Demand Response Feud Builds

on June 15, 2011 at 4:00 PM

started with a brilliant idea: enable energy efficient electricity customers to get paid for their efforts.

The company’s business model uses demand response meters to measure energy consumption on a minute-by-minute basis, allowing energy consumers to limit usage during peak demand times and thereby earn money by not using energy.

The idea is simple enough if the technology is correctly incorporated, but recent regulatory challenges to the concept of real-time pricing for demand response have highlighted reasons for caution when it comes to demand response firms.

PJM Interconnect, which manages the market for power on much of the East Coast transmission grid, has said that demand response pricing should be based not on minute-to-minute pricing but on pricing from the previous year. It has changed pricing rules to reduce potential profits earned from unused energy.

“The change in the rule is to clarify what the baseline for measuring demand shift for capacity [that] has actually taken place and to ensure that a reduction is not counted twice,” PJM spokesperson Ray Dotter told Breaking Energy.

He said that prices must be measured over the long term because energy reductions occur all the time as part of the natural ebb and flow of energy use. For example, minute-to-minute measurements might reward a consumer for reducing at night, when the generators are already operating at lower than peak capacity.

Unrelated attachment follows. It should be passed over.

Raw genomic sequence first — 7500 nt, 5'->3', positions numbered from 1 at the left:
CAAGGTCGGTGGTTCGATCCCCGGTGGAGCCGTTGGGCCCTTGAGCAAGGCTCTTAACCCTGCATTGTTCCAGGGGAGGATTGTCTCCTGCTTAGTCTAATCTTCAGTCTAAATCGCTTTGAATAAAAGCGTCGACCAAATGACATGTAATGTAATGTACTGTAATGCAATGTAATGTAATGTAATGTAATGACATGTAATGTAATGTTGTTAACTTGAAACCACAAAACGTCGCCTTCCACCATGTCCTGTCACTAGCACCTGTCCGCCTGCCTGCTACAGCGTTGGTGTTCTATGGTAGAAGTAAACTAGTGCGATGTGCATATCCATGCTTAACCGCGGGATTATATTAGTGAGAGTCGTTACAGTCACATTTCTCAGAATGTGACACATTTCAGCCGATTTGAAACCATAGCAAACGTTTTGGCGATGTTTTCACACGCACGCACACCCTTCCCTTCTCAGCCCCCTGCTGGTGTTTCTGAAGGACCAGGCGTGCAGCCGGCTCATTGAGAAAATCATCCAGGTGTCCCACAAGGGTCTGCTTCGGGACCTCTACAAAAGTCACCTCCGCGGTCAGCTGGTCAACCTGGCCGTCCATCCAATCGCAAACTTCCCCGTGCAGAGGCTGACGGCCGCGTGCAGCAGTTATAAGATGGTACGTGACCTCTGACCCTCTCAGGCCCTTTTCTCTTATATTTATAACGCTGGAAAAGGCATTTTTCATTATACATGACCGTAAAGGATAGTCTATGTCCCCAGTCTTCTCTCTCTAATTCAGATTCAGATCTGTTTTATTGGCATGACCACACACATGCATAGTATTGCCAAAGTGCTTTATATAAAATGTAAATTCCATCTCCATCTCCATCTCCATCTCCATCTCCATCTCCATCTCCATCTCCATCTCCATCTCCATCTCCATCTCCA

“Don’t confuse energy, which is real time with capacity which is longer term,” Dotter said. “Capacity is procured in advance, some time in advance, based upon a projected peak demand and therefore determining it needs to be based on taking that longer term look.”

Regional transmission organizations (RTO) like PJM are charged with maintaining transmission grid equilibrium to guarantee reliability and a functioning electricity market. Adding demand response pricing into that balance could complicate an already multifaceted electrical ecosystem.

Demand response firms say they can preserve reliability and market functioning while delivering savings for consumers.

EnerNOC president and co-founder, David Brewster, said that he is proud of his company’s advanced technology which can measure minute-by-minute prices and energy usage.

“The approach that we have advocated for, we believe is a much more accurate measure,” Brewster told Breaking Energy, as opposed to the longer term estimates. He said that his product excels at engaging the consumers by providing them with the most accurate possible data.

PJM stands by its recommended approach.

“The overwhelming majority of PJM members from all sectors, recognize the need to clarify this, as did many direct response companies, many of whom filed with the commission in terms of the rule change,” he said.

Dotter said that PJM is very supportive of demand response (DR) projects, as long as they take into account the longer-term pricing assessments.

“We’ve instituted numerous rules and procedures to facilitate DR and to expand capacity markets,” he said, noting that use of demand response has steadily increased in the grid over the last few years.

The Federal Energy Regulatory Commission (FERC), which regulates cross-state transmission lines and is the ultimate arbiter for most policy direction that impacts rules set by regional transmission organizations is still grappling with the issue of demand response. Last Friday it issued a document that suspends the PJM price changes for five months pending further review.

“Under the law we have to ensure that rates are just and reasonable and under the law we couldn’t,” said FERC Media Relations Specialist Craig Cano.